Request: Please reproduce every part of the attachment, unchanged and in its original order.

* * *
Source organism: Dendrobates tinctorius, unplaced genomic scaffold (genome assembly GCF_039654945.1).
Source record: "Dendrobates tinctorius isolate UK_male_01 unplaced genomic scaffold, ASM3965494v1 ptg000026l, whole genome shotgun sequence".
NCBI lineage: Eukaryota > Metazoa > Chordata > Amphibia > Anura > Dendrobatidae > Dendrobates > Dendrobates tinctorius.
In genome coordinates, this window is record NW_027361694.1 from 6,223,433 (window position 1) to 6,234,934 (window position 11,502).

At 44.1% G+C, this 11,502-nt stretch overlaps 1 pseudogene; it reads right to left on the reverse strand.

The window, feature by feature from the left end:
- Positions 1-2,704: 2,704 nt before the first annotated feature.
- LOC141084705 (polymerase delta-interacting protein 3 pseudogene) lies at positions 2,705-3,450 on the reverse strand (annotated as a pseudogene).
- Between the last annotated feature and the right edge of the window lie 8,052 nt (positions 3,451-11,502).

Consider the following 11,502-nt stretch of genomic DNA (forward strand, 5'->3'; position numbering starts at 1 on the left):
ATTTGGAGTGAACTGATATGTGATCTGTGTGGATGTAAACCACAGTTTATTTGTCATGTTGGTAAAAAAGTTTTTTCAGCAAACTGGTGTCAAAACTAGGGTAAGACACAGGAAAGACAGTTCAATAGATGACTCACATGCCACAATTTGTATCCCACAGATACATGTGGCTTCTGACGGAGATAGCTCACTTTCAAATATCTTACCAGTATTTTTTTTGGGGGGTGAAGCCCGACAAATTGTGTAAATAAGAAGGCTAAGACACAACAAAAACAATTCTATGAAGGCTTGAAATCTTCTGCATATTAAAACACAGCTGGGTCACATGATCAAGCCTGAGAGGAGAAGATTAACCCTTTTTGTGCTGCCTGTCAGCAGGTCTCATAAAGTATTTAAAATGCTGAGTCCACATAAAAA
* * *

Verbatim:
Source organism: Dendrobates tinctorius, unplaced genomic scaffold (genome assembly GCF_039654945.1).
Source record: "Dendrobates tinctorius isolate UK_male_01 unplaced genomic scaffold, ASM3965494v1 ptg000026l, whole genome shotgun sequence".
NCBI lineage: Eukaryota > Metazoa > Chordata > Amphibia > Anura > Dendrobatidae > Dendrobates > Dendrobates tinctorius.
In genome coordinates, this window is record NW_027361694.1 from 6,223,433 (window position 1) to 6,234,934 (window position 11,502).

At 44.1% G+C, this 11,502-nt stretch overlaps 1 pseudogene; it reads right to left on the reverse strand.

The window, feature by feature from the left end:
- Positions 1-2,704: 2,704 nt before the first annotated feature.
- LOC141084705 (polymerase delta-interacting protein 3 pseudogene) lies at positions 2,705-3,450 on the reverse strand (annotated as a pseudogene).
- Between the last annotated feature and the right edge of the window lie 8,052 nt (positions 3,451-11,502).

Consider the following 11,502-nt stretch of genomic DNA (forward strand, 5'->3'; position numbering starts at 1 on the left):
ATTTGGAGTGAACTGATATGTGATCTGTGTGGATGTAAACCACAGTTTATTTGTCATGTTGGTAAAAAAGTTTTTTCAGCAAACTGGTGTCAAAACTAGGGTAAGACACAGGAAAGACAGTTCAATAGATGACTCACATGCCACAATTTGTATCCCACAGATACATGTGGCTTCTGACGGAGATAGCTCACTTTCAAATATCTTACCAGTATTTTTTTTGGGGGGTGAAGCCCGACAAATTGTGTAAATAAGAAGGCTAAGACACAACAAAAACAATTCTATGAAGGCTTGAAATCTTCTGCATATTAAAACACAGCTGGGTCACATGATCAAGCCTGAGAGGAGAAGATTAACCCTTTTTGTGCTGCCTGTCAGCAGGTCTCATAAAGTATTTAAAATGCTGAGTCCACATAAAAA